What viewers look for first when watching an anime is a good storyline. Then comes good graphics and amazing voice acting. But what would probably be the least interesting would be a relatable plot. After all, we aren’t watching anime because we’re interested in how it relates to what’s going on in our own lives, are we? Luckily, you can class Inu x Boku SS in a category all to itself since it has a good story and it’s also very easy to relate to.
In this 12 episodes long anime, the story is centered around a mansion named Ayakashi Kan. What’s special about this mansion is that only residents that have cleared a very strict exam can reside there, and they are accompanied by an agent of the Secret Service (S.S.). Each resident living at Ayakashi Kan is a human with demon ancestry. The heroine of the story is a girl named Ririchiyo Shirakiin. She moved in to Ayakashi Kan in order to live a more independent life, and has even chosen not to have an S.S.. However, an S.S. introduced himself to her as Soshi Miketsukami and he intends to follow her around everywhere in order to protect her.
So how is an anime about half-humans with half-human body guards such a relatable anime, you might ask? There are some interesting and notable reasons for this that we’ll dive into. Not only does Inu x Boku SS relate to us as people, but it also relates to the surroundings in which we find ourselves.
Only five minutes into the anime, we meet our protagonist. Ririchiyo is a proud girl that doesn’t show weakness, as much as she can help it anyways. Although exaggerated to a certain extent, most of us act one certain way in public and another way in private. It is a way for us to hold our image and keep a good reputation, then let loose and relax where no one can see us.
Master and Servant
“Am I… not needed?”
“That’s what I said.”
“Very well. Please dispose of me.”
Suddenly, we’re thrown into the complicated relationship of a master and their servant. This is indeed less relatable, but not unusual. We’ve always seen relationships where the servant is devoted in serving his/her master, while we ourselves cannot comprehend this, especially so in this anime. Soshi, as he has introduced himself, had only just met Ririchiyo, and immediately, he’s laying the fate of his own life in Ririchiyo’s hands. In a sense, the story could very well be pointing at the people who do good and serve others more than serving themselves. Most of the time, I’d be amazed because these people would go around giving more than they receive. This is an extremely hard thing for a human to do (see what I did there? Soshi is, after all, not entirely human).
The anime goes on to emphasize this by making Soshi the equivalent to a loyal puppy. He’s always following Ririchiyo around, and always overly emotional and thrilled at every moment he gets with her, then extremely upset whenever he has to part from her.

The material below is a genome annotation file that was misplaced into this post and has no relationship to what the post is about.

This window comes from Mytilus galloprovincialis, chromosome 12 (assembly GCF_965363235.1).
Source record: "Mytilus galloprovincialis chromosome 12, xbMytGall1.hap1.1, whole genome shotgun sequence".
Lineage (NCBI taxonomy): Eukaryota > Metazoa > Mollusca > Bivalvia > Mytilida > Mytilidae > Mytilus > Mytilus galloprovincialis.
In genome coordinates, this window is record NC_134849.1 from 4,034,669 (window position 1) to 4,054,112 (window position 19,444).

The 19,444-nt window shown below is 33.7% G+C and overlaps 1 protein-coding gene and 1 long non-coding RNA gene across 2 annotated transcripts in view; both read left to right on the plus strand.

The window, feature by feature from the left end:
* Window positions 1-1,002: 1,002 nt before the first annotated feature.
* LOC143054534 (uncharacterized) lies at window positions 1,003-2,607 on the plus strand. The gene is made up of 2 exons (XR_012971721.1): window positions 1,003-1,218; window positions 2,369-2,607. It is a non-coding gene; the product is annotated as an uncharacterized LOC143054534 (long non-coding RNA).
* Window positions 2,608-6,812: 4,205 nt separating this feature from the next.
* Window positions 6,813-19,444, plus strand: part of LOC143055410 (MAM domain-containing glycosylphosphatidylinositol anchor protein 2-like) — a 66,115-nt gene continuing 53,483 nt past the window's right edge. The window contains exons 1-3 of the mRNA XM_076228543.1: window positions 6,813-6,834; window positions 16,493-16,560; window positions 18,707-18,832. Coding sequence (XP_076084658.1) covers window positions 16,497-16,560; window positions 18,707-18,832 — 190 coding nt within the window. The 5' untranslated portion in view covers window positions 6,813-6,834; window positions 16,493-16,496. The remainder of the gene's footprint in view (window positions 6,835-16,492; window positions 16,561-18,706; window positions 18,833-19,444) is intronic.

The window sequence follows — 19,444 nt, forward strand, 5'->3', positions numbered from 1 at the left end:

Who doesn’t love food? That’s especially so with a character named Roromiya Karuta, an S.S. who thinks only of food, and nothing else. Though also exaggerated, we, too, can relate to her sometimes as well, since everyone enjoys a hearty meal or a snack every now and then.
Oh, You Perving
Just when you think this anime can’t get any more relatable, it does just that. Already, in the first episode, we’re introduced to a character named Yukinokouji Nobara, an S.S. who fangirls about just about everything. She admires Ririchiyo’s body as a sort of eye candy, and doesn’t hide that from everyone. It’s something a lot of us have done at least once, and this character boldly voices her opinions. Contrary to us, who would likely just think these things and keep the thoughts to ourselves. After all, we still need to have a good reputation for ourselves in the public, don’t we?
What else can you say? It’s rare to find a transgender in Japanese media. Homosexuals, perhaps – after all, there are yaoi’s and yuri’s – but nothing as specific as transgenders, which is what we find in the 4th episode.
All Those Chains and Whips
What’s the first thing you think of when you hear the phrase Human Chamberpots? Perhaps someone who doesn’t have any respect for others? Oh, here, let me give you a hint. How about the words chains, whips, rope and wooden horses?
You can guess what reference this is making in the anime when a character named Shoukin Kagerou appears – seemingly out of nowhere, complete with mask – and suddenly, everything is being classed under either sadistic or masochistic. Along with this, he also gives everyone in the group of residents in the mansion gifts that include whips, a wooden horse, and the famous ropey ropes used in Shibari Japanese rope bondage.
The way this anime touches the subject of BDSM is both funny; as no one can take Kagerou too seriously in the story, as he spouts out S&M references and sexual remarks whenever he speaks, as well as sprinkles realistically the BDSM lifestyle within the anime. One example would be the mild reference of pet play when he appears with a leash and collar on Roromiya Karuta, his S.S..
This anime is definitely a must watch. It has a simple plot and grabs your attention with all the references it makes that are true to life. The story constantly switches between both serious and humorous, forcing you to wonder if the story itself is supposed to be serious or not. You can never tell, since each antagonist that appears in the plot either becomes someone irrelevant or just another troll. If you would like a short, light-hearted anime with great music then watch Inu x Boku SS!